Authorities in Kinmen County yesterday asked Kaoshiung Mayor Han Kuo-yu (韓國瑜), the Chinese Nationalist Party’s (KMT) presidential candidate, to propose a path to cross-strait peace with the outlying county as the focal point, but the Han campaign said that it had no such plans.
Han is to travel to the county on Friday next week and officials suggested that he deliver a speech in Kinmen, which has significance given its geographic and historical background, declaring peace with China.
It would help his campaign, the officials said.
Han campaign spokesman Ye Yuan-zhi (葉元之) said in an interview that there are no plans for such a speech.
Former New Taipei City mayor Eric Chu (朱立倫) had a peace deal as a plank of his bid to win the KMT presidential primary this year.
Chu said at the time that if he were president, he would invite Chinese President Xi Jinping (習近平) to a summit, ideally at Kinmen Peace Memorial Park, a perfect site to declare permanent peace given its symbolism.
Han’s policy advisers discussed the possibility of a peace declaration, with the initial framework being the “1992 consensus,” but failed to reach a definitive conclusion, one adviser said.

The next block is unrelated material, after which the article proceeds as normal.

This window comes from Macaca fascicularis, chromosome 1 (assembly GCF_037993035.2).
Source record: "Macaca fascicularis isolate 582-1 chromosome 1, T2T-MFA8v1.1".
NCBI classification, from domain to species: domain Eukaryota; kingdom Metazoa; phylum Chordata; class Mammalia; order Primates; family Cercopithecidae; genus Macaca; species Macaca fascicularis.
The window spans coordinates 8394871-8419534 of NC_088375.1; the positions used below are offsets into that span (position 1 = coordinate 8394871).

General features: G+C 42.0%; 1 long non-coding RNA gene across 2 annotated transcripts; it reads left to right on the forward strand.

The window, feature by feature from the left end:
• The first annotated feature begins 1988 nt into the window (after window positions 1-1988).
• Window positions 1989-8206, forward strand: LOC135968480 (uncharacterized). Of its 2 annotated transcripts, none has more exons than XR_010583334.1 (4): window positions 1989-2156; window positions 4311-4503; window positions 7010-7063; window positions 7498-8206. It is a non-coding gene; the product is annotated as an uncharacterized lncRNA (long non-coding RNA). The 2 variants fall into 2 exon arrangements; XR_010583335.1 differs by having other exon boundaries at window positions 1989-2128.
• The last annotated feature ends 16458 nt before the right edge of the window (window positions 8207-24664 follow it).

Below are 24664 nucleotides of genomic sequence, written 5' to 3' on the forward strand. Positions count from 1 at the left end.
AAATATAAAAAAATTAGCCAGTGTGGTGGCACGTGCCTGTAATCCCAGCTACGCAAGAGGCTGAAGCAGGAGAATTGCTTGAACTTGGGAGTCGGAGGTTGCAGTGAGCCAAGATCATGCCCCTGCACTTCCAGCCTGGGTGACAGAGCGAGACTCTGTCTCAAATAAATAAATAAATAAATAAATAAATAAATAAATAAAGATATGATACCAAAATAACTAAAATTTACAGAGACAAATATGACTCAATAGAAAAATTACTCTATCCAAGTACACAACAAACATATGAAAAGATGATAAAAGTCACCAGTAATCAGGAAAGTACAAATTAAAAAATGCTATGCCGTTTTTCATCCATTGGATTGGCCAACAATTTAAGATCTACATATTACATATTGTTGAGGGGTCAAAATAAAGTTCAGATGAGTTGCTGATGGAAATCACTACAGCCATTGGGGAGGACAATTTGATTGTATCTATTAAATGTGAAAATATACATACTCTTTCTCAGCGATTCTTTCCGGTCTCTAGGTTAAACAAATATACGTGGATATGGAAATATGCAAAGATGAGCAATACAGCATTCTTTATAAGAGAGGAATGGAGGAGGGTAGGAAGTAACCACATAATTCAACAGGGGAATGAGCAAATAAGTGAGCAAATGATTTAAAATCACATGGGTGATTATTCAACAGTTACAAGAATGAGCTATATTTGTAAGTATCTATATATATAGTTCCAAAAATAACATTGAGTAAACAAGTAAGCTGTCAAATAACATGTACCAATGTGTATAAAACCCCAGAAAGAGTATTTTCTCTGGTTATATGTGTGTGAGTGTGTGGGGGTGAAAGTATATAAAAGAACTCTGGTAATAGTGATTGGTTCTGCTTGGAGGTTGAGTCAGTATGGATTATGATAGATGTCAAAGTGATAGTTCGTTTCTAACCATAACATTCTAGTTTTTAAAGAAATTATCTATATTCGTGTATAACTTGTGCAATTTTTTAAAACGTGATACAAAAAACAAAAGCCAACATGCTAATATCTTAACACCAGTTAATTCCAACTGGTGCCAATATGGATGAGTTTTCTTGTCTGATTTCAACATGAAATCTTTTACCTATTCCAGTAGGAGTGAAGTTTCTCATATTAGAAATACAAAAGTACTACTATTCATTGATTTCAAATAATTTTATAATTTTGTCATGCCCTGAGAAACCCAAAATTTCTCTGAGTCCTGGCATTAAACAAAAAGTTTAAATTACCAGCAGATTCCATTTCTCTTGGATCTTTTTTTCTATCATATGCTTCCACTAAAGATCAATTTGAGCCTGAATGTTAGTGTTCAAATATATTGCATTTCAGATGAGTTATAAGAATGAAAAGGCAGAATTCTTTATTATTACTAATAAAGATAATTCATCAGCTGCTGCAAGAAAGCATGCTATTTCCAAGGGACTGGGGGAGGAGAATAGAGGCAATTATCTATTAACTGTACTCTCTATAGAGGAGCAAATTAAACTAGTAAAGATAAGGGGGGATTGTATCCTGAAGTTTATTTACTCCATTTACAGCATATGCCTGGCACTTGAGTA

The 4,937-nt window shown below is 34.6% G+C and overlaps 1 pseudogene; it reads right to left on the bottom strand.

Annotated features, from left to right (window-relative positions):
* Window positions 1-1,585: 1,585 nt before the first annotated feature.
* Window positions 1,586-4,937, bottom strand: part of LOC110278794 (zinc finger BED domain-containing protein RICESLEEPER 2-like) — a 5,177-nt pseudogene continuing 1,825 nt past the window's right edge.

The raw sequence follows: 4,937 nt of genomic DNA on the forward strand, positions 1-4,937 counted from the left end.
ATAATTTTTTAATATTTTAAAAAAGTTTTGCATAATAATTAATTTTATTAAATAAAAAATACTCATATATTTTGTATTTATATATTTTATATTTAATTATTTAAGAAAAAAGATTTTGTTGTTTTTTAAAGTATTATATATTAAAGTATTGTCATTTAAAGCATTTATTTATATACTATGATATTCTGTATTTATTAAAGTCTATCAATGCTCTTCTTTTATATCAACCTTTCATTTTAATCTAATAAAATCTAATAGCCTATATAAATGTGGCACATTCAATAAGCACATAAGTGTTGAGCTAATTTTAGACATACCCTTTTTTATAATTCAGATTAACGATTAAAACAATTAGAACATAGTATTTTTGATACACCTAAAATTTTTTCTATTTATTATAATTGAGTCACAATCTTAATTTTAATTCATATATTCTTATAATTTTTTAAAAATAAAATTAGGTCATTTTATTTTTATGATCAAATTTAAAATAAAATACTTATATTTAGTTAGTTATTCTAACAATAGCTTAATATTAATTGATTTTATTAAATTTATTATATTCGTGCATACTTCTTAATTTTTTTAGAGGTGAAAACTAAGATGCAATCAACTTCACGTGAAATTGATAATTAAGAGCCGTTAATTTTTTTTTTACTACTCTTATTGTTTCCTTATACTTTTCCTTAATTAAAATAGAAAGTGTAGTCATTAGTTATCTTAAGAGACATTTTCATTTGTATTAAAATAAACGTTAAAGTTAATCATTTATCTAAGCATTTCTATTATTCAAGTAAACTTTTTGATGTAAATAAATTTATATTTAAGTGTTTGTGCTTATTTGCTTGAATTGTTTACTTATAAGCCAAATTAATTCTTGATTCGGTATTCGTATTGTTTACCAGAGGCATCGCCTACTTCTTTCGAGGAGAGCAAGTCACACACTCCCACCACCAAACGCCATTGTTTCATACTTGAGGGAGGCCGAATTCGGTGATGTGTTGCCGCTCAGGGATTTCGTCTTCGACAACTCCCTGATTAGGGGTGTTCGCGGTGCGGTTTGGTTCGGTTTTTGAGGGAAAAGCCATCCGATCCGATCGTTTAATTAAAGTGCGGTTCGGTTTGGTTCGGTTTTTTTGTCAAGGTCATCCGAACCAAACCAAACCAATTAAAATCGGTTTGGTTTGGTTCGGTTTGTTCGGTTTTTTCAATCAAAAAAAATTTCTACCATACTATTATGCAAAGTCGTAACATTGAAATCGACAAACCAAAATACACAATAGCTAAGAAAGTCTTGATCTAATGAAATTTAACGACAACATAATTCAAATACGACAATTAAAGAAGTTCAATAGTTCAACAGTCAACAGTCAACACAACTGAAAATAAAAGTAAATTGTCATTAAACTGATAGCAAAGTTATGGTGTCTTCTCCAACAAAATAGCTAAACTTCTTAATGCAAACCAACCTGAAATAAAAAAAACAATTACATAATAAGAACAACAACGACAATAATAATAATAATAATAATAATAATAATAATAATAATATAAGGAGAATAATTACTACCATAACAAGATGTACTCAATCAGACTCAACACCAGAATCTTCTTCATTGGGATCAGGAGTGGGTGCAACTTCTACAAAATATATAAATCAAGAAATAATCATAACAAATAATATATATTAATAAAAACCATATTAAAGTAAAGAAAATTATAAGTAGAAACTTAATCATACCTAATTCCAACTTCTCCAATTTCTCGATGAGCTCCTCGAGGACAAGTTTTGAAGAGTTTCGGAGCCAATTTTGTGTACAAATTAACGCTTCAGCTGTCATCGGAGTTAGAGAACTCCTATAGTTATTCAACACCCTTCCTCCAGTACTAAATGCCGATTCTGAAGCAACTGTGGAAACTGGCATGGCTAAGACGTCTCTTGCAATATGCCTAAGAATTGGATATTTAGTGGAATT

The so-called “1992 consensus” — a term former Mainland Affairs Council chairman Su Chi (蘇起) admitted making up in 2000 — refers to a tacit understanding between the KMT and Beijing that both sides acknowledge there is “one China,” with each side having its own interpretation of what “China” means.
The adviser said that although a peace declaration would not be problematic per se, as it would be different from signing a peace treaty, the Democratic Progressive Party (DPP) has gone to great lengths to demonize cross-strait policies proposed by the KMT or Han’s campaign team.
The twisting of facts has given people, especially the younger generation, a negative impression of a declaration of peace, so such a speech would not benefit Han in Jan. 11’s elections, the adviser said.
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